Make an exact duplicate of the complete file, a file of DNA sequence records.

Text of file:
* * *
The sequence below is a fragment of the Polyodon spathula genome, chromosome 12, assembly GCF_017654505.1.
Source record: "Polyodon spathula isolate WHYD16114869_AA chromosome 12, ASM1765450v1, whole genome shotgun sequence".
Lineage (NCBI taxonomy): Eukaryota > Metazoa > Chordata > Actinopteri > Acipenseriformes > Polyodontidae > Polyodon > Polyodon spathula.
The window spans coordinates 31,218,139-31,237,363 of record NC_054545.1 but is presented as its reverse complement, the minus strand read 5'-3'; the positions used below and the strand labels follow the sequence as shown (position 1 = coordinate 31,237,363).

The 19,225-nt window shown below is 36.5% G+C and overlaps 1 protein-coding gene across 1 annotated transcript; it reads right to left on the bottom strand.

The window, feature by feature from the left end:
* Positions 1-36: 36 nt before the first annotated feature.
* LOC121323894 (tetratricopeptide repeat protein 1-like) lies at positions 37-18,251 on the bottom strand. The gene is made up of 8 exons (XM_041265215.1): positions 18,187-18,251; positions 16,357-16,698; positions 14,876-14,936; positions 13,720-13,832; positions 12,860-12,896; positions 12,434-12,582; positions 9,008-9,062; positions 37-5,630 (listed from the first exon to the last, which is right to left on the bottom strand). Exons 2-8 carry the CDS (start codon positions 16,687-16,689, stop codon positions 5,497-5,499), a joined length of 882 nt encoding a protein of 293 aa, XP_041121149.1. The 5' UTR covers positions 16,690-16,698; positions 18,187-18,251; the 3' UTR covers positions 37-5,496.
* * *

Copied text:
The sequence below is a fragment of the Polyodon spathula genome, chromosome 12, assembly GCF_017654505.1.
Source record: "Polyodon spathula isolate WHYD16114869_AA chromosome 12, ASM1765450v1, whole genome shotgun sequence".
Lineage (NCBI taxonomy): Eukaryota > Metazoa > Chordata > Actinopteri > Acipenseriformes > Polyodontidae > Polyodon > Polyodon spathula.
The window spans coordinates 31,218,139-31,237,363 of record NC_054545.1 but is presented as its reverse complement, the minus strand read 5'-3'; the positions used below and the strand labels follow the sequence as shown (position 1 = coordinate 31,237,363).

The 19,225-nt window shown below is 36.5% G+C and overlaps 1 protein-coding gene across 1 annotated transcript; it reads right to left on the bottom strand.

The window, feature by feature from the left end:
* Positions 1-36: 36 nt before the first annotated feature.
* LOC121323894 (tetratricopeptide repeat protein 1-like) lies at positions 37-18,251 on the bottom strand. The gene is made up of 8 exons (XM_041265215.1): positions 18,187-18,251; positions 16,357-16,698; positions 14,876-14,936; positions 13,720-13,832; positions 12,860-12,896; positions 12,434-12,582; positions 9,008-9,062; positions 37-5,630 (listed from the first exon to the last, which is right to left on the bottom strand). Exons 2-8 carry the CDS (start codon positions 16,687-16,689, stop codon positions 5,497-5,499), a joined length of 882 nt encoding a protein of 293 aa, XP_041121149.1. The 5' UTR covers positions 16,690-16,698; positions 18,187-18,251; the 3' UTR covers positions 37-5,496.